the Message: Challenges
members of our state task forces encountered the following stumbling
to frame the message
Inhalant abuse prevention presents a challenge and a paradigm shift
for people who come from the substance abuse prevention field. We
have asked people to think differently about inhalants. Preferred
messages reframe the issue of inhalants into a public safety approach
that equates inhalants with poisons, pollutants, and fire hazards;
stresses using products as they were intended to be used; and is
careful not to group inhalants in with other drugs.
was intimidating as an educator
with the controversy of where should we go, what message should
we give, and what messages shouldn’t we give. And because
of that, I ended up becoming very eager to learn as much as
I could to ward off some of those potential mistakes that
could take place in the classroom as far as giving too much
information or too little.”
Heinen, New Hampshire Educator with the Northern New England
Unfortunately, adults know less about inhalants today than young
people do. Inhalant abuse is not on the adult RADAR screen. Parents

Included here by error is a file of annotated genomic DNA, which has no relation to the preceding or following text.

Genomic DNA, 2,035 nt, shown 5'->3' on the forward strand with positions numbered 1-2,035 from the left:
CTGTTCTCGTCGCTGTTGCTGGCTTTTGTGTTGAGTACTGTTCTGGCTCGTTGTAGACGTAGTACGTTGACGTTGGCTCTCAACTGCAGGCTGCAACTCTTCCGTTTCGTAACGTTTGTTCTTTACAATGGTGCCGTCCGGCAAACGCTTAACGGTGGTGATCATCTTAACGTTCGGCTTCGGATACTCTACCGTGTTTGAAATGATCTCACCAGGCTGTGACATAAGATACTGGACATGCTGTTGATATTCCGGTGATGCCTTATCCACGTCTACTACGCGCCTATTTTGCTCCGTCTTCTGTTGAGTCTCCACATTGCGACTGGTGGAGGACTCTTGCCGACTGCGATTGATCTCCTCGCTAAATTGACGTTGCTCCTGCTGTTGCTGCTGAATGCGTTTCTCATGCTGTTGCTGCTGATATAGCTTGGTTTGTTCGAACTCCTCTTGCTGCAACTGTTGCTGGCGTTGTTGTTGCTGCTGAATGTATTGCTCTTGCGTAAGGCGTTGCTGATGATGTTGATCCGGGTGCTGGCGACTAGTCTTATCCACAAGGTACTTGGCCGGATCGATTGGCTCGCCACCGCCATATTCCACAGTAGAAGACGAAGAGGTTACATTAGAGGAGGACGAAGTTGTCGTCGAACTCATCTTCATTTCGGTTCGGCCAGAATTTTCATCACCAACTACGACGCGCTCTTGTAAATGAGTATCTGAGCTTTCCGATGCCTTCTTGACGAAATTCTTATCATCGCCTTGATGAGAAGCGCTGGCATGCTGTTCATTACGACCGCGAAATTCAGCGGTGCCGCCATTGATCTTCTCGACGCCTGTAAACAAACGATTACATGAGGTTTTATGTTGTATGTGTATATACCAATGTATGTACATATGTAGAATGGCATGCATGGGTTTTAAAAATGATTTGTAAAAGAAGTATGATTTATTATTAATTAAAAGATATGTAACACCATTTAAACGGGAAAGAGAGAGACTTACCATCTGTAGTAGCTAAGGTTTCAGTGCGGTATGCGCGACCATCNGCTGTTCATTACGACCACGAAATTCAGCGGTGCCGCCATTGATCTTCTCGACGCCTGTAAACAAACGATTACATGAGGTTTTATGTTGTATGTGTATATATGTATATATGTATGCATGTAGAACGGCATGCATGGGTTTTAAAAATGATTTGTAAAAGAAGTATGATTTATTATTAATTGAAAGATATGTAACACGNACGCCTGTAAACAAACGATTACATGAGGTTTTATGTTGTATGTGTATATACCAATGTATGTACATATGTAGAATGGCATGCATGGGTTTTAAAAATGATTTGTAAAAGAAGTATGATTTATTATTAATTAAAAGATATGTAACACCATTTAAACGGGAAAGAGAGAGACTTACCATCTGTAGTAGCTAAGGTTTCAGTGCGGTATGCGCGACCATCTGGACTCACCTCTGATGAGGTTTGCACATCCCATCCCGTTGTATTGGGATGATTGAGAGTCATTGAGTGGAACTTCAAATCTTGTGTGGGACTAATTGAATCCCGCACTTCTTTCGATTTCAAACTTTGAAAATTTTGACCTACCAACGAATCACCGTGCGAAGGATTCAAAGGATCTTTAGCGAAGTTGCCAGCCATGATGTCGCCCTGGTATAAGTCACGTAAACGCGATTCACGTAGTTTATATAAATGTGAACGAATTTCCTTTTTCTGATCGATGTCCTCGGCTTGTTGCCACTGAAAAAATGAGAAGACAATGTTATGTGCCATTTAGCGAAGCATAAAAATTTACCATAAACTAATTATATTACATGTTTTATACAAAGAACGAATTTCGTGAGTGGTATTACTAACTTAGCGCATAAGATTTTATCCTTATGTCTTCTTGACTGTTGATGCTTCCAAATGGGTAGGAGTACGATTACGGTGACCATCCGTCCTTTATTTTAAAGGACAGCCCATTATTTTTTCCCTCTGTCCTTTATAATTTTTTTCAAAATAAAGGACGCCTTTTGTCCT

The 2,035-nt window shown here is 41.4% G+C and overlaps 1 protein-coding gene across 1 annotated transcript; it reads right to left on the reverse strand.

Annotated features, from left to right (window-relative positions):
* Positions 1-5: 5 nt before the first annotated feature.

don’t talk about it with their children. Pediatricians don’t
often look for signs of abuse with their patients. School administrators
don’t believe they have a problem in their schools. Our challenge
was to find effective ways to reach the general population -- without
disclosing information that would interest potential young experimenters.
Partnering with the Media
Well-intentioned news reporters see inhalant abuse as a fresh new issue and in their zeal to report the dangers, they often write about what products to use, how to use them, and their drug-like effect. In addition, television programs often want to showcase a young inhalant abuser or a family that has lost a young child. We believe it's a difficult situation for a young person who is in recovery from addiction to be interviewed on air. If done, it must be done with great care. And it may be difficult to find a family locally willing to speak up. So, while we crave the news coverage, we want it conducted responsibly.
See Massachusetts Inhalant Abuse Task Force's "Frequently Asked Questions to Inform the Press about Inhalants" for an example of a document that explains the issue to the media.